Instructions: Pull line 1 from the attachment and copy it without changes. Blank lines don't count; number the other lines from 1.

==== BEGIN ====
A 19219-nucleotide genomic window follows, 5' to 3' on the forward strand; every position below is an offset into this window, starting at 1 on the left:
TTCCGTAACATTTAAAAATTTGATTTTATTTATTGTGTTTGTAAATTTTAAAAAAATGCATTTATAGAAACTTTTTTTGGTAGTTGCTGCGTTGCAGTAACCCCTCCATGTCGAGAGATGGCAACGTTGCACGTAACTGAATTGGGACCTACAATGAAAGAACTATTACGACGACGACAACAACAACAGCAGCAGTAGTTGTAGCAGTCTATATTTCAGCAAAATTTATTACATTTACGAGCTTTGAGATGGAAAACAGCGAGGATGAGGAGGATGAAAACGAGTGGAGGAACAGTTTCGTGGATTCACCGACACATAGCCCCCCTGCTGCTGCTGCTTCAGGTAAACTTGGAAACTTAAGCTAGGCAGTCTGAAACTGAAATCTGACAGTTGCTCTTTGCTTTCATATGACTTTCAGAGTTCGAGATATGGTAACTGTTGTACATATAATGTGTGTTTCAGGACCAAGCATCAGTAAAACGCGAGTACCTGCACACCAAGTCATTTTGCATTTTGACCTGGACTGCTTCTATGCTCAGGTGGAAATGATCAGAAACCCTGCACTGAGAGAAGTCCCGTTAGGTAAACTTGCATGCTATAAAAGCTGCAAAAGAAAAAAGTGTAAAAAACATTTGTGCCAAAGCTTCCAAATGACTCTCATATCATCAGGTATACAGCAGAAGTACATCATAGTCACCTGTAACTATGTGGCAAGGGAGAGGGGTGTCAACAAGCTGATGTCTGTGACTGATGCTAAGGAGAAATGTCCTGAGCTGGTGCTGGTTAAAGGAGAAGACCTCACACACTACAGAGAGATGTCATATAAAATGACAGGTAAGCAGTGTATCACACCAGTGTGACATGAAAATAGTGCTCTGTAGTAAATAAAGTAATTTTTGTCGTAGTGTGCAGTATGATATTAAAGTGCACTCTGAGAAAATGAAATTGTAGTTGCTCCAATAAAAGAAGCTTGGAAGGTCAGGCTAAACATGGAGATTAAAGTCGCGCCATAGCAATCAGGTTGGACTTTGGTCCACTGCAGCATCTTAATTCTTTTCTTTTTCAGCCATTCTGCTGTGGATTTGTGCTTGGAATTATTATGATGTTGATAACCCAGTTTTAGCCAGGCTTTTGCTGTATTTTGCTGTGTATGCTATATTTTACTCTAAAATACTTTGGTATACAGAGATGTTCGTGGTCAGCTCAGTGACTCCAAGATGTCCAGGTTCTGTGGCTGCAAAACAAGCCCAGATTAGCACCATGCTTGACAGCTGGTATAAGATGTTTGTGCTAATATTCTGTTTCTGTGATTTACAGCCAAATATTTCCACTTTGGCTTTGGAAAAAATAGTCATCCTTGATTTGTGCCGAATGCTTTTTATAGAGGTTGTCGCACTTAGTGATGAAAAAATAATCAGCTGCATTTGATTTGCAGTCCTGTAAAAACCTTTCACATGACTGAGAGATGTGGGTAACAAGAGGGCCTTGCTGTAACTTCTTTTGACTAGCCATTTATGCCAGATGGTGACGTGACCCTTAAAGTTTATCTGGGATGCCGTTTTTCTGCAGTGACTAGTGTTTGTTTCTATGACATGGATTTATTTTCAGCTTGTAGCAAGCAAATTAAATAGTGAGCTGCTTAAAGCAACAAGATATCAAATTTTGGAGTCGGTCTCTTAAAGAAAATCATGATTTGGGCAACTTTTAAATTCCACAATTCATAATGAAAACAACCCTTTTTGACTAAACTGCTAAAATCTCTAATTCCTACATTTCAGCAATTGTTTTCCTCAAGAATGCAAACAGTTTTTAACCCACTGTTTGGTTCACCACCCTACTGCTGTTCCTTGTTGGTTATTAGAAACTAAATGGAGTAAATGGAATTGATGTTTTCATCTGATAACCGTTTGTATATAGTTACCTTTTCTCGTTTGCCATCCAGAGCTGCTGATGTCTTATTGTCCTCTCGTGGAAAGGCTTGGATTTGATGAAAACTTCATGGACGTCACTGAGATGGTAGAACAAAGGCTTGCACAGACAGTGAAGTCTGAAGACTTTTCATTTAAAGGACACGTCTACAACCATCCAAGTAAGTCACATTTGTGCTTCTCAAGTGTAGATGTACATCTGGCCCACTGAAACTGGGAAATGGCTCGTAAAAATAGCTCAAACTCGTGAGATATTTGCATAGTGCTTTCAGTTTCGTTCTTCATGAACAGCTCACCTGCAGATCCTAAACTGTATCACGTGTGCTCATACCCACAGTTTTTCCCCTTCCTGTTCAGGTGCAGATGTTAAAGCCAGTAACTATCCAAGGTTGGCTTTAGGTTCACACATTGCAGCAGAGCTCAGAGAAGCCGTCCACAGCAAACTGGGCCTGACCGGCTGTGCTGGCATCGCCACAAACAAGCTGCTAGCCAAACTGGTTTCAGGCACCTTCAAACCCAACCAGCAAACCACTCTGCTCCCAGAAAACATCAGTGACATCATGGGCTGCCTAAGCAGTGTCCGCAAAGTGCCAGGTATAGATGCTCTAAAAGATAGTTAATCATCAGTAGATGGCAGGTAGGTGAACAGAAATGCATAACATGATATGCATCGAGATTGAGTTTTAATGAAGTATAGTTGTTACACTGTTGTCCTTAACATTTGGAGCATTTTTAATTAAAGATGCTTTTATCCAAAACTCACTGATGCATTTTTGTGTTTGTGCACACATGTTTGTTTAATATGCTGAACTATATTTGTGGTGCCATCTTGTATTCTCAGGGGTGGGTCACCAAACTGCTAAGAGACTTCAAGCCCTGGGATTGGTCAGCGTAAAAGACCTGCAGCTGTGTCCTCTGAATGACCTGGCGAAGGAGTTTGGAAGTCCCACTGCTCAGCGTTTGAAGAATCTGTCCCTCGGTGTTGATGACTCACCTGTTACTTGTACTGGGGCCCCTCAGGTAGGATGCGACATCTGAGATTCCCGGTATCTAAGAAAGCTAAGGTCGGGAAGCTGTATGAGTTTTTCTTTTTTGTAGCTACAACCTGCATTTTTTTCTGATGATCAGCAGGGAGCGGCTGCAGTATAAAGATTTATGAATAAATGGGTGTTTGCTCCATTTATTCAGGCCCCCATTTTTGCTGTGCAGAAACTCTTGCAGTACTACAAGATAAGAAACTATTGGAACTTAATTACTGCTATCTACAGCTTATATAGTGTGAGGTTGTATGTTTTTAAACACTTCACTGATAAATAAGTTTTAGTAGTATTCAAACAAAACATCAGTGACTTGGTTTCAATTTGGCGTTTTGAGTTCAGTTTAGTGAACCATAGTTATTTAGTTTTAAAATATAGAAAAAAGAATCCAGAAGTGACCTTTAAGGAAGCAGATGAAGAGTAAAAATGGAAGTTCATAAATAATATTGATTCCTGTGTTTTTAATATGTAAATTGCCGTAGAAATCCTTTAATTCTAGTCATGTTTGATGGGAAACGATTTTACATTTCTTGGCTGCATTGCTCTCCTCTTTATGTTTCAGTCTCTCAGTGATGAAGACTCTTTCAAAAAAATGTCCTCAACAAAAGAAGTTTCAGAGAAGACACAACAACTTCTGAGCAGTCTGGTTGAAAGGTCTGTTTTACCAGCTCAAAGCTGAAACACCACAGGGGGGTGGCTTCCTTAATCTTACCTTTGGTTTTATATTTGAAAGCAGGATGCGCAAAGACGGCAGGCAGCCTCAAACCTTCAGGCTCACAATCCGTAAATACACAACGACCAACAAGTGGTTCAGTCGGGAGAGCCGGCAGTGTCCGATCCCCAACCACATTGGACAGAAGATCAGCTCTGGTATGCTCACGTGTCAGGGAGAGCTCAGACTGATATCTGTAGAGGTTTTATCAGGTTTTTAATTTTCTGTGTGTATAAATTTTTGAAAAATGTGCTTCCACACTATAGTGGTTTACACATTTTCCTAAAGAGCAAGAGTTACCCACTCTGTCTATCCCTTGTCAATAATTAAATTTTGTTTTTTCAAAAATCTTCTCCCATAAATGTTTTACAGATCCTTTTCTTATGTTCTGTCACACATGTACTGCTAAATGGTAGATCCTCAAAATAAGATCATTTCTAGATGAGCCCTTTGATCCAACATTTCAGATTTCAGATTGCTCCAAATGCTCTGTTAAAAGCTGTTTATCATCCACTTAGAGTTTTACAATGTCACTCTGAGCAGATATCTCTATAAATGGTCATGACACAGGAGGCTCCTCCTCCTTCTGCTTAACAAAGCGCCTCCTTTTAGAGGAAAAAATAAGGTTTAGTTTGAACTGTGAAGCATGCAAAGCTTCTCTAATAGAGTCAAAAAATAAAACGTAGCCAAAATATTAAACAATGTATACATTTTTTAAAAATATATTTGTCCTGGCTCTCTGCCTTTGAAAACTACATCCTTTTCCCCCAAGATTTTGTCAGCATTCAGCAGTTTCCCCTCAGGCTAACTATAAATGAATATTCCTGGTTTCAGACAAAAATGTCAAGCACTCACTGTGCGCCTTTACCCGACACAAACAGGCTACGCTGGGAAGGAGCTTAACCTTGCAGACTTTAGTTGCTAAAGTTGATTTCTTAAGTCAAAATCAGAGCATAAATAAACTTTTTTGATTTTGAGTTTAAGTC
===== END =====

A 19219-nucleotide genomic window follows, 5' to 3' on the forward strand; every position below is an offset into this window, starting at 1 on the left: